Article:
Safety Impacts at Intersections on Curved Segments

Indiana geometric design policy, consistent with national standards, allows for the design of intersections on superelevated curves if other solutions are prohibitively expensive. Consequently, the Indiana Department of Transportation (DOT) has built a number of such intersections. Following a series of fatal crashes at one of these intersections, Indiana DOT made a decision to avoid designing intersections on segments with steep superelevation. This design restriction calls for expensive alternatives, such as realigning roads or adding grade separations. This research was done to determine whether superelevated intersections were more hazardous than similar intersections located on tangents and, if so, to determine what combination of factors made this true. The research focused on two-way stop-controlled intersections where the mainline was a high-speed four-lane divided highway located on a superelevated curve. An attempt was made to analyze as many factors as possible by using appropriate comparison techniques. Negative binomial models were developed to determine the statistical relationship between crash occurrence and intersection geometric characteristics, including curvature of the main road. Crash severity and the joint impact of curvature with weather and lighting conditions were examined by using binomial comparisons of proportions. Research findings show significant increases in crash frequency and severity at intersections located on superelevated curves.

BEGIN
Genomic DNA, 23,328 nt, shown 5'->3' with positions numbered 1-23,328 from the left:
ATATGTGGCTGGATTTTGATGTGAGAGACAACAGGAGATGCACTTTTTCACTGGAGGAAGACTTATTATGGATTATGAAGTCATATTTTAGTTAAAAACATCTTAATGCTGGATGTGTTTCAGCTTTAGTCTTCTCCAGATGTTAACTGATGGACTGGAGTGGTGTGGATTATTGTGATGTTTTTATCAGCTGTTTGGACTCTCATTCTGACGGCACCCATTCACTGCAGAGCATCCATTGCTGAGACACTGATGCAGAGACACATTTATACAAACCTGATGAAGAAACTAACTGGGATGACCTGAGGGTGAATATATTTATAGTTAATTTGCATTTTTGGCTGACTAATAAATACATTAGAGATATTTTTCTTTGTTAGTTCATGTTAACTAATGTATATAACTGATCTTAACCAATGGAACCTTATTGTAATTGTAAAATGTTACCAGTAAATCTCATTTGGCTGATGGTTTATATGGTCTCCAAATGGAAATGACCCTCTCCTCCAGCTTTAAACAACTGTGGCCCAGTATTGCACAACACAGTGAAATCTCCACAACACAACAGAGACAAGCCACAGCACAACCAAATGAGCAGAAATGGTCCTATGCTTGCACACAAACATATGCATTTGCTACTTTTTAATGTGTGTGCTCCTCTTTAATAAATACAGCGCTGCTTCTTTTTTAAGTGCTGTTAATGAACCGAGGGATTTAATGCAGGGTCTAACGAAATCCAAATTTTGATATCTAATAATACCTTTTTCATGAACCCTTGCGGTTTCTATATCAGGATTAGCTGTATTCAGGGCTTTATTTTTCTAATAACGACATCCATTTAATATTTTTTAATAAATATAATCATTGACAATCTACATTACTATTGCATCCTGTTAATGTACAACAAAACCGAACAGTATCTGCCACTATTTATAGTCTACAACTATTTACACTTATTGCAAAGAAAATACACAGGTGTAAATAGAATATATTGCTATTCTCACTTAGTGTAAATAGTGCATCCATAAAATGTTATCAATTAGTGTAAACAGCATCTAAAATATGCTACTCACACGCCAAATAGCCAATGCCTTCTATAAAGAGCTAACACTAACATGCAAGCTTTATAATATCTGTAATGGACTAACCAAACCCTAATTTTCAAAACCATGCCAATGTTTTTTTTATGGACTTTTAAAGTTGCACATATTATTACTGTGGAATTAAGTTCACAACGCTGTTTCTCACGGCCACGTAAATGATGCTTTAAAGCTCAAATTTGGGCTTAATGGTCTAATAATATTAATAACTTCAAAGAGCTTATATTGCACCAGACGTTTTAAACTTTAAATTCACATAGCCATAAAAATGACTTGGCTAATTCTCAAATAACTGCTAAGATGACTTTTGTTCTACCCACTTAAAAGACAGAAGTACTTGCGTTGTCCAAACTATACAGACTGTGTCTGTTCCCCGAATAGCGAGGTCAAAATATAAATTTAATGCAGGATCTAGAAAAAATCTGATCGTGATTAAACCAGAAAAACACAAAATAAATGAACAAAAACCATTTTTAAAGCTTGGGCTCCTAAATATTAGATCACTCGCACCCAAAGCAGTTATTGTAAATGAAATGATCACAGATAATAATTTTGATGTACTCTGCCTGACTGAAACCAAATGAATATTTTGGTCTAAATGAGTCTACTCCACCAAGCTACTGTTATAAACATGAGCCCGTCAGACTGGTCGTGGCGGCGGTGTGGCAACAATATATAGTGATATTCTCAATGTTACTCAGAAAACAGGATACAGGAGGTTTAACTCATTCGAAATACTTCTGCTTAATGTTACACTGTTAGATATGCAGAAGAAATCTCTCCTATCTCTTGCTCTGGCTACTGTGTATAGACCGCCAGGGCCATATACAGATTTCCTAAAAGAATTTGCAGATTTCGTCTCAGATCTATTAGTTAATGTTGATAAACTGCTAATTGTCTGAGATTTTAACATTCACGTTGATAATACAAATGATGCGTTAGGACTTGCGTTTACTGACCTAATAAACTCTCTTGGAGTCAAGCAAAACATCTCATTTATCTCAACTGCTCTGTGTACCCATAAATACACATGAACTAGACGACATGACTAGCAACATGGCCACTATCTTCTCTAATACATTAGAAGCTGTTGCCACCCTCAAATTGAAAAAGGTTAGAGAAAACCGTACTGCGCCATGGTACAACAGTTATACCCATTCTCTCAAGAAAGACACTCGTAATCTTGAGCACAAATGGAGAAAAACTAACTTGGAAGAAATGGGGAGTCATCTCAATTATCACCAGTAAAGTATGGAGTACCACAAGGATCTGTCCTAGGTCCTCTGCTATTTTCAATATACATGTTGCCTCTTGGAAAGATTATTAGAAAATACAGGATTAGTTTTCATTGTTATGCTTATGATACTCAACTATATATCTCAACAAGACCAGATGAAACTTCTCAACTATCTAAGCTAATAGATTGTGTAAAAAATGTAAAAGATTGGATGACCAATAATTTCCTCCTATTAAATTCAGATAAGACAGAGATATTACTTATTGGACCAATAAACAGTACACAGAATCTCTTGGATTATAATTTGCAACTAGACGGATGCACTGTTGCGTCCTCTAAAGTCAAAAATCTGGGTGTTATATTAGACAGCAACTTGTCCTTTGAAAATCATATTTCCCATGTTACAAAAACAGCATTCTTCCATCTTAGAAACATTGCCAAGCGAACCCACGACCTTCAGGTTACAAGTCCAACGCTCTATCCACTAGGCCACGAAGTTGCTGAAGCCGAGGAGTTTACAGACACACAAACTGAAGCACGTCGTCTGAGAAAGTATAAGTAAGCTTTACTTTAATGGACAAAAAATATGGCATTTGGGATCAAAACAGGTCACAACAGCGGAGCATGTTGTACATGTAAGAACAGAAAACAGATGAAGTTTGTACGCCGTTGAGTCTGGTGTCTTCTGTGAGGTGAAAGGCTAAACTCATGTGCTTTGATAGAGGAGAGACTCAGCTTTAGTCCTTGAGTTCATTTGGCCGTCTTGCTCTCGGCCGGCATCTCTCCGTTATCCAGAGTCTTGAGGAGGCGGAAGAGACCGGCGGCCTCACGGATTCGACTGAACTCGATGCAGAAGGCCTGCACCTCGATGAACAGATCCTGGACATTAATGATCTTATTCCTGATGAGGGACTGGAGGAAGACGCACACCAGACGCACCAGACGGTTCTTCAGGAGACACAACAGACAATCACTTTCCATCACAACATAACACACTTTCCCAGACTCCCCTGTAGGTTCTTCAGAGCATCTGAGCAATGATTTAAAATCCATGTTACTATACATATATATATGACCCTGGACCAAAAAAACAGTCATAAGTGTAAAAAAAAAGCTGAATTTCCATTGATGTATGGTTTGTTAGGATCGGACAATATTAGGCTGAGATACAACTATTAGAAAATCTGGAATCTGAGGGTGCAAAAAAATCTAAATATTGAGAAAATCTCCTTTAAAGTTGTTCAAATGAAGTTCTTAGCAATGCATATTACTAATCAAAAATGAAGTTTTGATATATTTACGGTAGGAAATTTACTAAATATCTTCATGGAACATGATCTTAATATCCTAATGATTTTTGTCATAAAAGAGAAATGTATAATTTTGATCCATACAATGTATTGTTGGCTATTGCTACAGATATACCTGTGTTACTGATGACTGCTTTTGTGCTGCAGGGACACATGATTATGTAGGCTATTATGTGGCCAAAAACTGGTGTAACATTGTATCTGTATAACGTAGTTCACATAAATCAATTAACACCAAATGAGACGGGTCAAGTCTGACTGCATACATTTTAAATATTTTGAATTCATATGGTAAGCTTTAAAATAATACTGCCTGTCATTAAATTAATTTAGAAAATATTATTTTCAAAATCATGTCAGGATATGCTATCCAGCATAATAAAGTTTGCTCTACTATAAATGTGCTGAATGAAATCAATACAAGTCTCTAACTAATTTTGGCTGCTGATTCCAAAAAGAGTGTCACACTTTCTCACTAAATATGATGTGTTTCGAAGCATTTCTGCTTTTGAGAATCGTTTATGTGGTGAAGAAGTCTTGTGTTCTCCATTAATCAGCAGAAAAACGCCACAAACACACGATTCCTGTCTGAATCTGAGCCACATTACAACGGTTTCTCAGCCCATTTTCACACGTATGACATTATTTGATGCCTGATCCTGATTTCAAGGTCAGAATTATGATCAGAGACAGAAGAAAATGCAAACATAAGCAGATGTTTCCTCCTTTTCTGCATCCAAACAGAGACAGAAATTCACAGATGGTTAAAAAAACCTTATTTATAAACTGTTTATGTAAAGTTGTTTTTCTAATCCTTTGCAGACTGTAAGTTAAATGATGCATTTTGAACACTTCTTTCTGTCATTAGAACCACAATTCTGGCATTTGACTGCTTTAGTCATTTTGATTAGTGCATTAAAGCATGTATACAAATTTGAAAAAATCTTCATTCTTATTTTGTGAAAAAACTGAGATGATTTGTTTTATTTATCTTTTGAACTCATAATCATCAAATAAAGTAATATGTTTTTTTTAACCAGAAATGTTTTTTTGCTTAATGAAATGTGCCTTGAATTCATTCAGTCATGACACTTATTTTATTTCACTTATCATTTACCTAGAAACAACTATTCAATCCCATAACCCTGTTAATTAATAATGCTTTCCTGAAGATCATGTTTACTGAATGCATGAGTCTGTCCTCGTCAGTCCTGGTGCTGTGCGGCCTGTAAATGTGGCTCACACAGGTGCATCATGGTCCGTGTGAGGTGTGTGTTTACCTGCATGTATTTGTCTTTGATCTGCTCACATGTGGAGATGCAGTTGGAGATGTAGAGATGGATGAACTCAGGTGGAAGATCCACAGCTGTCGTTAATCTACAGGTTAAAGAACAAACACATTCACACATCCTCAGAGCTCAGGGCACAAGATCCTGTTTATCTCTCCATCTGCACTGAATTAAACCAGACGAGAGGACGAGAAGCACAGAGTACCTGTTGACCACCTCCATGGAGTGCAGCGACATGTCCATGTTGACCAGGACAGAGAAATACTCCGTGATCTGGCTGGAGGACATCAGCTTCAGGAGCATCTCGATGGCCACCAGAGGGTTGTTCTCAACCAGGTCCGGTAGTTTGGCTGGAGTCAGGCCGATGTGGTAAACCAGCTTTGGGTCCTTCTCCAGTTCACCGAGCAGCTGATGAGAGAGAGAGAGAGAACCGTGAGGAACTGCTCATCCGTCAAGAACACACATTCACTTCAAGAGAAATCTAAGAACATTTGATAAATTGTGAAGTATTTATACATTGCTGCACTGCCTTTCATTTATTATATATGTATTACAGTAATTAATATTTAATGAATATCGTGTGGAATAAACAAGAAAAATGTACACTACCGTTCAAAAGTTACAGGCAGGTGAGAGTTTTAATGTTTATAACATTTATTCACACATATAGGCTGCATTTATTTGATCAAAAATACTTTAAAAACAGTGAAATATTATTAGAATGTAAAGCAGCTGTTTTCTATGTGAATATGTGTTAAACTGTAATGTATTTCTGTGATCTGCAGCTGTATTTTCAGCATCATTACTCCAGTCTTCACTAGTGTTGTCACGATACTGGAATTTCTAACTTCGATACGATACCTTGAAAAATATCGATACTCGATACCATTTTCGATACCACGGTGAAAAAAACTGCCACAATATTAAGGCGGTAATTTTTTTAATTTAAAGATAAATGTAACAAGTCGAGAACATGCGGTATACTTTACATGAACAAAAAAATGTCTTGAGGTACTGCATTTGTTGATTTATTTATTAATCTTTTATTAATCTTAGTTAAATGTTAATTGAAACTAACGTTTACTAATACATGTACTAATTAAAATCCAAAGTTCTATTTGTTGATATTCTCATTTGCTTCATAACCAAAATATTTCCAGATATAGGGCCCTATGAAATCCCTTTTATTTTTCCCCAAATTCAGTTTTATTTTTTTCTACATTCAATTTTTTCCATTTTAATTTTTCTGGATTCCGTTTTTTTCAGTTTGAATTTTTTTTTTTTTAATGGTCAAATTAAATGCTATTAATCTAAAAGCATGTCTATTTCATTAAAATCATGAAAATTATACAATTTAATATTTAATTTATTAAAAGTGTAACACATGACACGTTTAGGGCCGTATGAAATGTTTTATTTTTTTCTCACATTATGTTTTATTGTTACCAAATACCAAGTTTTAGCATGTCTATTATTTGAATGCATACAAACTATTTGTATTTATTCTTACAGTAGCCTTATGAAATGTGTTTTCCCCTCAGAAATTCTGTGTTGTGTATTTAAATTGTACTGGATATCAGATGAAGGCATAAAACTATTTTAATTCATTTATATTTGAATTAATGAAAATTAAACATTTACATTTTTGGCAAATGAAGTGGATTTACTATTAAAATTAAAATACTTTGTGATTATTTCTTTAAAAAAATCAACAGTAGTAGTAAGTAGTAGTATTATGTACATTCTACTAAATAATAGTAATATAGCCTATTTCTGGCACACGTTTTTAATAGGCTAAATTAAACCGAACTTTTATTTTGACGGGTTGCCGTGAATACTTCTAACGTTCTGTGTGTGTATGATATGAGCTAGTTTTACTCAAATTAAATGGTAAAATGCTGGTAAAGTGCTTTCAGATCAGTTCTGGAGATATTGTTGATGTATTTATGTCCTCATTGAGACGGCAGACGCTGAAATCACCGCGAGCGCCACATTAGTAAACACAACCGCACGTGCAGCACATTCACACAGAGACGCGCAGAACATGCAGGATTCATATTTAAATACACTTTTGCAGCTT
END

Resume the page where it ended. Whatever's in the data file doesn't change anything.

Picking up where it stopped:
Language

  • English

Media Info

  • Media Type: Print
  • Features: Figures; References; Tables;
  • Pagination: pp 130-140
  • Monograph Title: Statistical Methods; Highway Safety Data, Analysis, and Evaluation; Occupant Protection; Systematic Reviews and Meta-Analysis
  • Serial:

Subject/Index Terms

Filing Info

  • Accession Number: 01006623
  • Record Type: Publication
  • ISBN: 0309093805
  • Files: TRIS, TRB, ATRI
  • Created Date: Oct 20 2005 3:27PM